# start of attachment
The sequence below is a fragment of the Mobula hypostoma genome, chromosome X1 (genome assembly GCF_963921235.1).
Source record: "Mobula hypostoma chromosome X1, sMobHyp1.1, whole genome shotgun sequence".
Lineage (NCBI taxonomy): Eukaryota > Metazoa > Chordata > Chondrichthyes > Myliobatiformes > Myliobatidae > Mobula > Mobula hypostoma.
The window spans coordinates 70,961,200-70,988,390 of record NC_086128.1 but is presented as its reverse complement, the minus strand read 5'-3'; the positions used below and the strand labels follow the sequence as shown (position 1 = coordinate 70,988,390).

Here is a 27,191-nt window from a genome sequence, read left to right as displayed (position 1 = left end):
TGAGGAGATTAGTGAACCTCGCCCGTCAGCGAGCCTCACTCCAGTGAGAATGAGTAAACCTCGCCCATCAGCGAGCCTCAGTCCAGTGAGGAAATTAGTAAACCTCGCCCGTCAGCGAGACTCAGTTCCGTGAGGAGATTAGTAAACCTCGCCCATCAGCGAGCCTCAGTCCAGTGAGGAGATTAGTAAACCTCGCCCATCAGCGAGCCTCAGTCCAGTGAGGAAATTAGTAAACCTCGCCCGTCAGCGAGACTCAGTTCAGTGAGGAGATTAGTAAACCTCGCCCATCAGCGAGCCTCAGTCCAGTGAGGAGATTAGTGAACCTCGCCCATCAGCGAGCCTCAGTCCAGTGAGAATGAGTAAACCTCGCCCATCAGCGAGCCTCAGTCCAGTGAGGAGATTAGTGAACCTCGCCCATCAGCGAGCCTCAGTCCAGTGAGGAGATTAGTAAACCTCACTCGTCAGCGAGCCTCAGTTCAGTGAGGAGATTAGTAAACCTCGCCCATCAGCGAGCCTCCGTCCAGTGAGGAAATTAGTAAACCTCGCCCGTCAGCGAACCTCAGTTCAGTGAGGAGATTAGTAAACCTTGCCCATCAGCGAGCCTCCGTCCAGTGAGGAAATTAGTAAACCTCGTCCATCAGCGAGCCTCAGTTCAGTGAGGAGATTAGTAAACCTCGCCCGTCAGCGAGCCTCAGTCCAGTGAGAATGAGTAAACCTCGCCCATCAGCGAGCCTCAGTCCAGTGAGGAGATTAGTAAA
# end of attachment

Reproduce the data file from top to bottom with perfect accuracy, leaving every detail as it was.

The sequence below is a fragment of the Mobula hypostoma genome, chromosome X1 (genome assembly GCF_963921235.1).
Source record: "Mobula hypostoma chromosome X1, sMobHyp1.1, whole genome shotgun sequence".
Lineage (NCBI taxonomy): Eukaryota > Metazoa > Chordata > Chondrichthyes > Myliobatiformes > Myliobatidae > Mobula > Mobula hypostoma.
The window spans coordinates 70,961,200-70,988,390 of record NC_086128.1 but is presented as its reverse complement, the minus strand read 5'-3'; the positions used below and the strand labels follow the sequence as shown (position 1 = coordinate 70,988,390).

Here is a 27,191-nt window from a genome sequence, read left to right as displayed (position 1 = left end):
TGAGGAGATTAGTGAACCTCGCCCGTCAGCGAGCCTCACTCCAGTGAGAATGAGTAAACCTCGCCCATCAGCGAGCCTCAGTCCAGTGAGGAAATTAGTAAACCTCGCCCGTCAGCGAGACTCAGTTCCGTGAGGAGATTAGTAAACCTCGCCCATCAGCGAGCCTCAGTCCAGTGAGGAGATTAGTAAACCTCGCCCATCAGCGAGCCTCAGTCCAGTGAGGAAATTAGTAAACCTCGCCCGTCAGCGAGACTCAGTTCAGTGAGGAGATTAGTAAACCTCGCCCATCAGCGAGCCTCAGTCCAGTGAGGAGATTAGTGAACCTCGCCCATCAGCGAGCCTCAGTCCAGTGAGAATGAGTAAACCTCGCCCATCAGCGAGCCTCAGTCCAGTGAGGAGATTAGTGAACCTCGCCCATCAGCGAGCCTCAGTCCAGTGAGGAGATTAGTAAACCTCACTCGTCAGCGAGCCTCAGTTCAGTGAGGAGATTAGTAAACCTCGCCCATCAGCGAGCCTCCGTCCAGTGAGGAAATTAGTAAACCTCGCCCGTCAGCGAACCTCAGTTCAGTGAGGAGATTAGTAAACCTTGCCCATCAGCGAGCCTCCGTCCAGTGAGGAAATTAGTAAACCTCGTCCATCAGCGAGCCTCAGTTCAGTGAGGAGATTAGTAAACCTCGCCCGTCAGCGAGCCTCAGTCCAGTGAGAATGAGTAAACCTCGCCCATCAGCGAGCCTCAGTCCAGTGAGGAGATTAGTAAA